Millions of day old male chicks will no longer need to be gassed following the launch of a market-ready method for identifying the gender in hatching eggs.
Hailing the launch of the initiative as a “great day for animal welfare in Germany”, German Agriculture Minister Julia Klockner said the country had set the pace for the rest of Europe to follow.
“Now it is possible to identify the gender of the chicks in the hatching egg through a needle-tip tiny hole, male hatching eggs no longer need to be incubated and killed immediately after hatching,” she said.
The initiative comes from SELEGGT, a joint venture between HatchTech, German supermarket chain REWE and the University of Leipzig, which sees the eggs from the laying hens checked on the genus during the incubation phase.
In the process, a laser is used to burn a hole of no more than 0.3 millimetres into the hatching eggshell. Afterwards, a small amount of fluid is extracted through a non-invasive procedure. The interior of the egg is left untouched and remains safe.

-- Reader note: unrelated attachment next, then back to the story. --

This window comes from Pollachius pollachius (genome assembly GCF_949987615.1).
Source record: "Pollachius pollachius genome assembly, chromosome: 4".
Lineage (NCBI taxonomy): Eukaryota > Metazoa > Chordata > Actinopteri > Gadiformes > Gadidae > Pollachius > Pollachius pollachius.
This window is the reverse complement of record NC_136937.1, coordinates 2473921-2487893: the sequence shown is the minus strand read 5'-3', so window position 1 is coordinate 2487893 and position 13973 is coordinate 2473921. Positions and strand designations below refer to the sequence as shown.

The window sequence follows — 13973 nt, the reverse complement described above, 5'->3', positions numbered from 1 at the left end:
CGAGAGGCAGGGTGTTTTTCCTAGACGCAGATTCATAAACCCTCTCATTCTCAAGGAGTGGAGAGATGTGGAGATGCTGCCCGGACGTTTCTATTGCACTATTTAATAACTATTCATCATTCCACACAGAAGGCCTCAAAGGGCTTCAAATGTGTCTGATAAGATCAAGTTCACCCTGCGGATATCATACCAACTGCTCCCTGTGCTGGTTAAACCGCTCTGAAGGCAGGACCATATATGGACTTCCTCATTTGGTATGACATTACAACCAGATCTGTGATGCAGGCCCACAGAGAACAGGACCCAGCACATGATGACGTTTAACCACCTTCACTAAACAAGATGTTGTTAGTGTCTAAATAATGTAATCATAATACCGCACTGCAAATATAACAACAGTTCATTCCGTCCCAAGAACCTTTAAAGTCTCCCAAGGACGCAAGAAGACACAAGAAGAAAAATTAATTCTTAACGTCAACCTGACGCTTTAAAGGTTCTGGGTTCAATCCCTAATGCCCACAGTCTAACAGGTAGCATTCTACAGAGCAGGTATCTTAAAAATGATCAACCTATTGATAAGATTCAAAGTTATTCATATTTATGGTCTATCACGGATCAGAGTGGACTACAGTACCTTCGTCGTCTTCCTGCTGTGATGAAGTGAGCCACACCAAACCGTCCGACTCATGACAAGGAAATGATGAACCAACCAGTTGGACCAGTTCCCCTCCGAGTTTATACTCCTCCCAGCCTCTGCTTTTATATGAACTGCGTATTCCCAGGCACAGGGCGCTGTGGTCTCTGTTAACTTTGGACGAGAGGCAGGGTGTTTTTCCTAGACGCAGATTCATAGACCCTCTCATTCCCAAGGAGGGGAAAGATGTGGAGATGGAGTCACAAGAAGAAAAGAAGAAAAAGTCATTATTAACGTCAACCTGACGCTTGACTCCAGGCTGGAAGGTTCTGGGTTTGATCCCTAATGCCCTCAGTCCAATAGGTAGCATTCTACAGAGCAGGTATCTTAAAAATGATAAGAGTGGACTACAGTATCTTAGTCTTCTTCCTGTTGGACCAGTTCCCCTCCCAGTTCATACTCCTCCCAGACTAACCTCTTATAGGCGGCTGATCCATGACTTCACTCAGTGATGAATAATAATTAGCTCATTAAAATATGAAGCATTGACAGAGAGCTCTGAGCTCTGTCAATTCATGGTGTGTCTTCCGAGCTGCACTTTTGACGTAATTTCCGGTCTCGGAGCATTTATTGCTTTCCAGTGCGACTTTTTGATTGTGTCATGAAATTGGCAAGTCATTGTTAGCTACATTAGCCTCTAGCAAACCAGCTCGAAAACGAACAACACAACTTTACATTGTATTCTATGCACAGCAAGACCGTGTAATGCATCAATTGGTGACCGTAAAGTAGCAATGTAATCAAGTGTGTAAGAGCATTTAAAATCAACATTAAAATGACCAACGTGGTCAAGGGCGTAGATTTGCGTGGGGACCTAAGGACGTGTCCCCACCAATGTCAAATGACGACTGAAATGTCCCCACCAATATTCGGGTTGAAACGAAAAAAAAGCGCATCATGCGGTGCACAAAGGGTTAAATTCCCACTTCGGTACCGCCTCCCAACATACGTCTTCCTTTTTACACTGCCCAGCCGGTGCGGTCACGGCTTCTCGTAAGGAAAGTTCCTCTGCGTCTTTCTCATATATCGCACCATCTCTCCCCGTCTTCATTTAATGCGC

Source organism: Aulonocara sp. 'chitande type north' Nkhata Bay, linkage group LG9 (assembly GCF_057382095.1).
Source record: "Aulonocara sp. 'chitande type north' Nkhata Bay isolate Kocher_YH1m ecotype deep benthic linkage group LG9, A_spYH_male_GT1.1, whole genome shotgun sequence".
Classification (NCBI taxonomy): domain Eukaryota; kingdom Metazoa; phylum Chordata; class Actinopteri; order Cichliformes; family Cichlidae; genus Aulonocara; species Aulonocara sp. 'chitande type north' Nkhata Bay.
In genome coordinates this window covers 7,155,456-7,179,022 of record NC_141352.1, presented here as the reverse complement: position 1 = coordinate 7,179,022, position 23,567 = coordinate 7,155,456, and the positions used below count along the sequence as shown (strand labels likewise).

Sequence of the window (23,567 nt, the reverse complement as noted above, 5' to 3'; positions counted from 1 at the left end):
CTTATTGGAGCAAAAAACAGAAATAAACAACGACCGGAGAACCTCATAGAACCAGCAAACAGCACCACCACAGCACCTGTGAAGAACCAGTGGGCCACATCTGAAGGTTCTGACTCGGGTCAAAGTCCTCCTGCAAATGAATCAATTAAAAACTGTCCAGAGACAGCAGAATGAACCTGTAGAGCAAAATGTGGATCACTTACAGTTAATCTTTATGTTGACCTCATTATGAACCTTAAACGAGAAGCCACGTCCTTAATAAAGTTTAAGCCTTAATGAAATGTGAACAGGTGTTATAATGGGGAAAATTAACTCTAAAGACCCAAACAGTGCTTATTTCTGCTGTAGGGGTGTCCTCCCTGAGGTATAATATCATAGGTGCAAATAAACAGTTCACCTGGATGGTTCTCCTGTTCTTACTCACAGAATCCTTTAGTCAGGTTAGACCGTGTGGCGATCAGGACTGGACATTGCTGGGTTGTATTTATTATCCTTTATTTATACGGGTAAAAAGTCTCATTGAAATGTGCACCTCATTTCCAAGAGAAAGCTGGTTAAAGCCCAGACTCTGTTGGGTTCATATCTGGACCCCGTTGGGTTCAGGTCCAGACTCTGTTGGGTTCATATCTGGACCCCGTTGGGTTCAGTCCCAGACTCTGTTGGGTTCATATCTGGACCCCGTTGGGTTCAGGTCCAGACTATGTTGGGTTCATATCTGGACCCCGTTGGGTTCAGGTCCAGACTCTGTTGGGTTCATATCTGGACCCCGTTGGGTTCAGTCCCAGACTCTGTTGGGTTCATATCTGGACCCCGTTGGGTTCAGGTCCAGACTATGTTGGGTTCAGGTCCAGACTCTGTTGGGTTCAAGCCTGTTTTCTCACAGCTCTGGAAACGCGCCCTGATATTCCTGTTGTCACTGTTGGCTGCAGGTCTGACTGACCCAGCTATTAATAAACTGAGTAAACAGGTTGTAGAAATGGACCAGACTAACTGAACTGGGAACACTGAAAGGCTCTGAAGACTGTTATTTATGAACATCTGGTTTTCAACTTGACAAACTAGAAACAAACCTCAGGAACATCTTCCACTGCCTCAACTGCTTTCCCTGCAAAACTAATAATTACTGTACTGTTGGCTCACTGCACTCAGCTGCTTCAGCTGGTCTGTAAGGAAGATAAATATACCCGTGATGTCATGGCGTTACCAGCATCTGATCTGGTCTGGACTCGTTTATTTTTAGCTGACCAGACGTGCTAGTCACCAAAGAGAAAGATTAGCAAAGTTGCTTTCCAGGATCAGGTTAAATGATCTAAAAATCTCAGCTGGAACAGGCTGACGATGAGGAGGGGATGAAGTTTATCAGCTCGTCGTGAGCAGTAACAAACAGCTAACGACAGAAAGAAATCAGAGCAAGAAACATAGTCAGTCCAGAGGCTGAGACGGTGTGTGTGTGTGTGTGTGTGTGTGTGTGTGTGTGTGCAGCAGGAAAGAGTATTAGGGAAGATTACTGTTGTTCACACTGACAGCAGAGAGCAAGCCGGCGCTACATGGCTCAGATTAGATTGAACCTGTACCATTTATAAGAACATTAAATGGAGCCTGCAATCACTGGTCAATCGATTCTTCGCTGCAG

Through a change in colour, a marker will indicate whether the sex-specific hormone estrone sulphate can be detected in the hatching egg. If detected, a female chick is developing in the hatching egg. Consequently, only female chicks hatch on the 21st day of incubation. No estrone sulphate indicates a male hatching egg, which is separated and processed into high-quality animal feed.
SELEGGT is now developing a business model to make the technology available to the industry as a cost-neutral service. The patented process will be available to the first hatcheries in 2020.
Jan Kunath, REWE Group deputy chief executive, said customers would also benefit: “Throughout next year, our customers will be able to buy the so-called free-range respeggt-eggs gradually throughout Germany.”